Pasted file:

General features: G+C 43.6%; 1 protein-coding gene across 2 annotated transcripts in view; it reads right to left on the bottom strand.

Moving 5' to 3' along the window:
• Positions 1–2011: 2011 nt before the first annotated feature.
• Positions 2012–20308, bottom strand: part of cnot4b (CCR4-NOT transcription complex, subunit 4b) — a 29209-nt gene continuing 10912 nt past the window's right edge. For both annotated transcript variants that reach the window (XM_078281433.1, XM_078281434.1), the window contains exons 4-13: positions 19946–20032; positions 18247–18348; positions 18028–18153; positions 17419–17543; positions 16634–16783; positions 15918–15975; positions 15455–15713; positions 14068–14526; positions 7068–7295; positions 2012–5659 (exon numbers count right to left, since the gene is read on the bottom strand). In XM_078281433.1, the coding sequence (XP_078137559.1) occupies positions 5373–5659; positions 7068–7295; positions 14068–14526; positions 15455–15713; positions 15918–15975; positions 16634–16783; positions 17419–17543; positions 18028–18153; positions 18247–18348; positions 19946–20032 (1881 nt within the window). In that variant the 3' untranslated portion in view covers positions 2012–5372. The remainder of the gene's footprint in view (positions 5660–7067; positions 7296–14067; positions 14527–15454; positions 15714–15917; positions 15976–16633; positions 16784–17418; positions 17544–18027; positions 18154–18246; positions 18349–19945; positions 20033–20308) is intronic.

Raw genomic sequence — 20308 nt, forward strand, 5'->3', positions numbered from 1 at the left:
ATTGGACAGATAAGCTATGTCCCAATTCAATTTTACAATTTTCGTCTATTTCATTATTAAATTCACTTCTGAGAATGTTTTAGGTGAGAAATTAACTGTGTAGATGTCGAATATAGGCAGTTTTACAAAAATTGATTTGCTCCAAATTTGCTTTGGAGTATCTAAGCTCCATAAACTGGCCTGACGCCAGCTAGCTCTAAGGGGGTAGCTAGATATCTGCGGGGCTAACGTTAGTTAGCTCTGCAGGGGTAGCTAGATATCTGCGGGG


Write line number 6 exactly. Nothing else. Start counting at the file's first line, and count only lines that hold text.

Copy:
ATTGGACAGATAAGCTATGTCCCAATTCAATTTTACAATTTTCGTCTATTTCATTATTAAATTCACTTCTGAGAATGTTTTAGGTGAGAAATTAACTGTGTAGATGTCGAATATAGGCAGTTTTACAAAAATTGATTTGCTCCAAATTTGCTTTGGAGTATCTAAGCTCCATAAACTGGCCTGACGCCAGCTAGCTCTAAGGGGGTAGCTAGATATCTGCGGGGCTAACGTTAGTTAGCTCTGCAGGGGTAGCTAGATATCTGCGGGG